1. Bucs

Could report of rift relate to Jameis Winston's damaged brand?

Bucs quarterback Jameis Winston (3) talks with head coach Dirk Koetter  during a game against the Broncos last season in Tampa. [LOREN ELLIOTT   |   Times]
Bucs quarterback Jameis Winston (3) talks with head coach Dirk Koetter during a game against the Broncos last season in Tampa. [LOREN ELLIOTT | Times]
Published Dec. 11, 2017

TAMPA — What we have at One Buc Place is a game of Clue. The whodunit in this case is the person(s) who put out the information that quarterback Jameis Winston's relationship with coach Dirk Koetter is on cracked ice.

Was it Winston in the weight room via iPad? Or general manager Jason Licht in the lunch room via text message?

This would be ridiculous if there also wasn't some level of truth. Someone told NFL Network's Ian Rapoport that the relationship between Winston and Koetter is "not in a good place," which he reported before Sunday's 24-21 loss to Detroit. At face value, that's correct because at 4-9, last place in the NFC South is anything but good.

Winston and Koetter denied there is any rift Sunday, as did representatives of Winston and some members of the organization who declined to go on the record with the Tampa Bay Times.

"We both said what we had to say," Koetter said Monday. "We both know the truth about it so I don't know what else there is to talk about."

Specifically, the report focused on two alleged complaints by Winston: that Koetter didn't have his back forcefully enough while he played through a shoulder injury before being shut down Nov. 12 for three games; and that the offense is too predictable under Koetter, who is the play caller.

So why would this happen with just a month remaining in a lost season?

For starters, there are a lot of shareholders in Winston. He's more than a quarterback. He's a corporation that could be worth $100 million someday. This season, his brand has taken big hit. The optics are bad and someone is trying protect the brand.

Off the field, he is under investigation by the NFL for an allegation that he groped a female Uber driver in March 2016.

On the field, the perception is that Winston is falling farther and down the list of young, ascending NFL quarterbacks. Generation Next. Winston and the Titans' Marcus Mariota held the top spots until this season.

When the talking heads start listing the young guns in the NFL now, Winston has dropped like a stone. He is typically behind the Eagles' Carson Wentz, the Rams' Jared Goff, the Cowboys' Dak Prescott, the Texans' DeShaun Watson and Mariota, whose Titans will make the playoffs this season. Heck, even the Colts' Jacoby Brissett is getting more run than Winston and he's keeping the seat warm for Andrew Luck.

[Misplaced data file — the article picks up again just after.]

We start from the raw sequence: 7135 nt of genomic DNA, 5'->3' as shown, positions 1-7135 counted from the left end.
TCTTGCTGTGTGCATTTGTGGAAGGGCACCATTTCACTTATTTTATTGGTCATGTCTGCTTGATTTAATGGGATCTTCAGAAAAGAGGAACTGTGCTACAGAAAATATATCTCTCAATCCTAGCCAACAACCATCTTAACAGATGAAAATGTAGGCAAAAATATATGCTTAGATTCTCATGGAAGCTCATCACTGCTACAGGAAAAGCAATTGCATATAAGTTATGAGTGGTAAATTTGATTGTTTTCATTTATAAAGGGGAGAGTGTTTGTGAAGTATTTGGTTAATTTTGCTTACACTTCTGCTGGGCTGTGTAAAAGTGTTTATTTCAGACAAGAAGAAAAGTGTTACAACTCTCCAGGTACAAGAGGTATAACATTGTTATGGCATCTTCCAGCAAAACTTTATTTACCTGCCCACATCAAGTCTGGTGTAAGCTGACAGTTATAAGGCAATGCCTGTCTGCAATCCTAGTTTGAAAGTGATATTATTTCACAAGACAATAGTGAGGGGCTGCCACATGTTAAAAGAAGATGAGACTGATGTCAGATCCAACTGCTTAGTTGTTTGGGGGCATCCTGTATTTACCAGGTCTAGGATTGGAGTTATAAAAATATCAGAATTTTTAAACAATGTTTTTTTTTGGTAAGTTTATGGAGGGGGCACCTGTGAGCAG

Because Winston toughed it out to play through an AC joint sprain in his right throwing shoulder, his body wasn't the only thing absorbing hits.

Winston went 0-4 and scored a nine points total in the first halves of those games he played hurt until the Bucs shut him down. At no point did Koetter make excuses for Winston's lack of production, though it became clear there were throws he couldn't make and others he turned down.

Veteran Ryan Fitzpatrick went 2-1 while Winston was out. Maybe someone in Winston's orbit felt he didn't get enough credit from Koetter for playing hurt.

"When your medical staff clears any player for any injury to play, they are not going to clear him (if he isn't healthy),'' Koetter said upon Winston's return. "The player's health is always the No. 1 thing for every football team. If a player is at no more risk than what the normal risk is — and in the NFL, that's substantial — then they are going to play. That is what they're paid to do."

The perception is that injuries or not, Winston plateaued or maybe even took a step back this season. If you are a Winston shareholder — an agent, a family member, even a teammate — you may feel the need to blame Koetter and reach out to an NFL insider.

Covering the Bucs, I frequently have had agents, family members and even players wanting to share information about some particular beef or concern they had with a head coach, only to watch the same people deny the report later. Not saying it occurred in this case, but it happens.

Could someone inside One Buc Place benefit from such a report? Maybe, if they were trying to set the narrative for why Koetter may be fired at the end of the season. Maybe someone believes a report like this may topple an already wobbly coach if they can make ownership believe Winston has lost faith Koetter can take him to the next level.

The problem is that Koetter and the Bucs' front office may already be too linked to separate. Even if the Glazers were inclined to find some other coach to mentor Winston, there's no guarantee that coach wouldn't want to bring in his own GM or personnel department.

In the meantime, the search for shadowy figures gossiping about breakups will continue in the locker room, in the auditorium and the news conference rooms at One Buc Place.

Contact Rick Stroud at Follow @NFLStroud